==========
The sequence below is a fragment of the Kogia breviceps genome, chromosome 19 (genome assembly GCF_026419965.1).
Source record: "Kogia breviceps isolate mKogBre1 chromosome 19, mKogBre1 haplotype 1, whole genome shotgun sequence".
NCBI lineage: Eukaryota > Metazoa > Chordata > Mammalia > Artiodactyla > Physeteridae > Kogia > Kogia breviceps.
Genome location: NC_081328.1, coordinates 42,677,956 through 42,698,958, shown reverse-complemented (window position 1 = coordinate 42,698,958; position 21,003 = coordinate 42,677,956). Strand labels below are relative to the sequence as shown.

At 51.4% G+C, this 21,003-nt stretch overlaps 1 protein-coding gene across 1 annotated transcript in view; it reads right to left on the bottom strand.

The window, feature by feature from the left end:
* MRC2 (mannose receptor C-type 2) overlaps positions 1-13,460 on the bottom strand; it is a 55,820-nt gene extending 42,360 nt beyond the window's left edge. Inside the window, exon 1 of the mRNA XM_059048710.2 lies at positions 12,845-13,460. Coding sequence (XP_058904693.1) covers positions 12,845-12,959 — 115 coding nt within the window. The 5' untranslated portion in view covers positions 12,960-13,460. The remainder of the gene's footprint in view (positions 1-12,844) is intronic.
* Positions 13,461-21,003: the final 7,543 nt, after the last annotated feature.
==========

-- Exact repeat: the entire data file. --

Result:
The sequence below is a fragment of the Kogia breviceps genome, chromosome 19 (genome assembly GCF_026419965.1).
Source record: "Kogia breviceps isolate mKogBre1 chromosome 19, mKogBre1 haplotype 1, whole genome shotgun sequence".
NCBI lineage: Eukaryota > Metazoa > Chordata > Mammalia > Artiodactyla > Physeteridae > Kogia > Kogia breviceps.
Genome location: NC_081328.1, coordinates 42,677,956 through 42,698,958, shown reverse-complemented (window position 1 = coordinate 42,698,958; position 21,003 = coordinate 42,677,956). Strand labels below are relative to the sequence as shown.

At 51.4% G+C, this 21,003-nt stretch overlaps 1 protein-coding gene across 1 annotated transcript in view; it reads right to left on the bottom strand.

The window, feature by feature from the left end:
* MRC2 (mannose receptor C-type 2) overlaps positions 1-13,460 on the bottom strand; it is a 55,820-nt gene extending 42,360 nt beyond the window's left edge. Inside the window, exon 1 of the mRNA XM_059048710.2 lies at positions 12,845-13,460. Coding sequence (XP_058904693.1) covers positions 12,845-12,959 — 115 coding nt within the window. The 5' untranslated portion in view covers positions 12,960-13,460. The remainder of the gene's footprint in view (positions 1-12,844) is intronic.
* Positions 13,461-21,003: the final 7,543 nt, after the last annotated feature.